Interviews can be extremely nerve-wracking — everybody feels it. There's just something about stepping into a room with a total stranger whose sole purpose of being there is to make judgements and decide the direction of one’s future. It’s not a great feeling knowing you have to prove yourself and your capacity in a limited amount of time.
While interviews are an opportunity for students to demonstrate their knowledge and suitability for the secondary school in question, they also serve as a chance to learn more about the school, and figure out if things are a good fit — for everyone involved.
Over the years, ME education’s experienced teacher, Mr. Patrick Cummings has prepared many students for secondary school interviews. He has seen it all and has taken his experience to paper so future interviewees can learn from some of the more common mistakes.
Pronunciation displays competency of language. Interviewers might think a second language English speaker is not as fluent as they are, if their speech is full of pronunciation errors. Regardless of whether their grammar and vocabulary is on point.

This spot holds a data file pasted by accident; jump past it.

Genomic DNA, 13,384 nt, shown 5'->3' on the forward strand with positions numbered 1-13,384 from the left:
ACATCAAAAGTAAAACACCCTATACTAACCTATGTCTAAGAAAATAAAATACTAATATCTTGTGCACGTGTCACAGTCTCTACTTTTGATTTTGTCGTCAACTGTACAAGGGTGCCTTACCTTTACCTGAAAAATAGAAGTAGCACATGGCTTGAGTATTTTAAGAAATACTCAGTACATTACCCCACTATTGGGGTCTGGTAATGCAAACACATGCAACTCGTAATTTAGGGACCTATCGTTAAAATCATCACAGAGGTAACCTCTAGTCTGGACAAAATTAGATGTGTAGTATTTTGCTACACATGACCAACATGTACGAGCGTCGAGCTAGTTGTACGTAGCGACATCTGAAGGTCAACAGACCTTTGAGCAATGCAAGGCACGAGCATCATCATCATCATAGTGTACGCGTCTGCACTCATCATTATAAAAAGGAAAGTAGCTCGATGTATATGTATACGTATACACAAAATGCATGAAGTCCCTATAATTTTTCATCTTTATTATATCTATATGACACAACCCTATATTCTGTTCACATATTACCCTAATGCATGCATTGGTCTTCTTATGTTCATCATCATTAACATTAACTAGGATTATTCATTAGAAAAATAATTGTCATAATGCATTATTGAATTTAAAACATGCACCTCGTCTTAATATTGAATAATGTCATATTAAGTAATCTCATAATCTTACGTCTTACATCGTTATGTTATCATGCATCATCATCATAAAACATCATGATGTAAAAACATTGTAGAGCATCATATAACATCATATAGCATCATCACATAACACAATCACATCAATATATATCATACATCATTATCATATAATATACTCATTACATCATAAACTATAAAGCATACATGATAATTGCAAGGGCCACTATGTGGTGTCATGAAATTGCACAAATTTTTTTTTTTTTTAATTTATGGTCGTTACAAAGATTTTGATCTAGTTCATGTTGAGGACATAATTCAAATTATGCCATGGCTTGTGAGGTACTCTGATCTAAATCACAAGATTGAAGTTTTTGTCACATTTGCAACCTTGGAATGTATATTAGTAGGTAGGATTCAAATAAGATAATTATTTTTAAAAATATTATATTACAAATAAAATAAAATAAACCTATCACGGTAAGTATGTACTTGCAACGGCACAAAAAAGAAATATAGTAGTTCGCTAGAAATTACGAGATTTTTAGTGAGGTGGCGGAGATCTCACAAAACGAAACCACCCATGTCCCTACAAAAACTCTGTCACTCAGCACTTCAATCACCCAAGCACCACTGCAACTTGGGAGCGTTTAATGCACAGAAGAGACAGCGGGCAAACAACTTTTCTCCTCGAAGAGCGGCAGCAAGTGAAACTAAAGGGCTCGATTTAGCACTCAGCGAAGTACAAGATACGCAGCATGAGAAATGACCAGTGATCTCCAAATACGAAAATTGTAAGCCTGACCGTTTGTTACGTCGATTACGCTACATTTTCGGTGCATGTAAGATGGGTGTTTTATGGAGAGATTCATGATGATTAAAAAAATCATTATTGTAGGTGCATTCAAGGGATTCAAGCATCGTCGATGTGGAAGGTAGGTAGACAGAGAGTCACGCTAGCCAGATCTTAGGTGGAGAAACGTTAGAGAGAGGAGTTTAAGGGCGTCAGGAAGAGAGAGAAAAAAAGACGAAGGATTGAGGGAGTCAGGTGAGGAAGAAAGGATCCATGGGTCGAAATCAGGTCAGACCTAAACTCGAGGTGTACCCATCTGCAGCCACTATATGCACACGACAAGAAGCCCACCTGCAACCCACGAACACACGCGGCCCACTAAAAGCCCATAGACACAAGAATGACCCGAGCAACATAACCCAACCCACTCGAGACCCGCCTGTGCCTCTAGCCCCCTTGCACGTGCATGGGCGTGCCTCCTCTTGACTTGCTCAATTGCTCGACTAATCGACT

Being able to communicate well with interviewer is important, as it is not in the students’ best interest for the interviewer to have difficulty understanding what they are trying to say.
Common examples of pronunciation errors Mr. Cummings hears often are:
‘Kine’ instead of Kind
‘Hells’ instead of Helps
‘Lurse’ instead of Nurse
‘Perfect’ instead of Prefect
As a non-native speaker, writing and speaking in English can be challenging. Language errors come in many forms and can easily confuse the intended meaning.
Some common errors students should look out for are:
Spelling school names incorrectly. It’s important to be able to spell the names of the schools the student is currently attending as well as the school they are applying to. This demonstrates care and preparation.
Confusing nouns. Students may say, “My mother helps my homework” instead of saying, “My mother helps me with my homework.”
Paying attention to the words ‘hobby’ and not using it in the incorrect context. Students will often say, “My favorite hobby is football.” Football is considered a sport, not a hobby especially if it played during school hours. “Hobby” is something you do for fun in your spare time, rather than a subject or a scheduled school-based team activity.
Confusing verbs. When asked what services the student performs at school, Mr. Cummings has heard students say, “I do a prefect“ instead of the correct way, “I am a prefect.”
General Interview Errors: